Don’t Open Till Christmas (1984) is a largely forgotten UK slasher film from minor schlockmeister Dick Randall (For Your Height Only, French Sex Murders). A serial killer stalks Santa Clauses throughout the streets of London just days prior to Christmas. The paths of a daughter of a slayed Santa, her street flutist boyfriend, and a doggedly determined detective (director Edmund Purdom) converge as they rush to put an end to the killer’s reign before the close of the holiday season. The killer’s motives are revealed in a bizarre Sleepaway Camp-like flashback that feels like it’s from an entirely different movie, which is appropriate because…
EXTRAS: It’s revealed in the film’s liner notes that it actually took four people to direct this film as is evident in its patchwork structure: standard slasher suspense gives way to bloody, over-the-top death scenes that are interspersed with low-grade exposition and an extended musical sequence featuring genre mainstay Caroline Munro (Starcrash, Maniac). A 52 minute “Making of” from back in the day alternates between dull set footage and staged commentary-like conversations with Randall set in a screening room, Trapped in the Closet-style. Interesting bits include Randall’s comments about filmmaking during the age of the Video Nasties as well as his awkwardly campy comedy routines. The Wild, Wild World of Dick Randall is a typically admirable Mondo Macabro-produced mini-documentary that provides more than you’ll ever need to know about the director of Frankenstein’s Castle of Freaks.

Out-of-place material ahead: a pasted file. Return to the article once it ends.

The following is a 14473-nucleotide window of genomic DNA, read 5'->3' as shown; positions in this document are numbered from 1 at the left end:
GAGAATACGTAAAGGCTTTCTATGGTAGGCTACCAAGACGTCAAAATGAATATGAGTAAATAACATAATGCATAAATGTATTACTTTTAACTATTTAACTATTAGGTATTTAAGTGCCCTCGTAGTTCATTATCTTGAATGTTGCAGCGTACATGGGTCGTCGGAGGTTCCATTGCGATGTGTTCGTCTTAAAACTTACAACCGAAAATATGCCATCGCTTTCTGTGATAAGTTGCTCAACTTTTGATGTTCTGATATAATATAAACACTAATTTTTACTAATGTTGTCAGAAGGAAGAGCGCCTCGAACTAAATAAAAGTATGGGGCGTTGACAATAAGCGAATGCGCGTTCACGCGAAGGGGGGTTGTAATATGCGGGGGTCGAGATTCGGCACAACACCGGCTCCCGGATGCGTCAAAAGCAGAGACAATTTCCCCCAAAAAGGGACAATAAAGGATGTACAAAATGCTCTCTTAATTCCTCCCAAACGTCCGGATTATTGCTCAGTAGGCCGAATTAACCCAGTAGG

It’s easy to see why the prestigious purveyors of pop cinema chose to restore the film and add it to their catalog: charmingly incompetent filmmaking, off-kilter characters and one-liners (“They’ll think we’re a couple of gays!”), and an interesting time capsule of mid-80s London complete with local street punks (yes, the film is listed in Destroy All Movies). A must-have for your holiday horror collection.
Don’t Open Till Christmas hits the virtual shelves this Tuesday (12/6). Buy it here.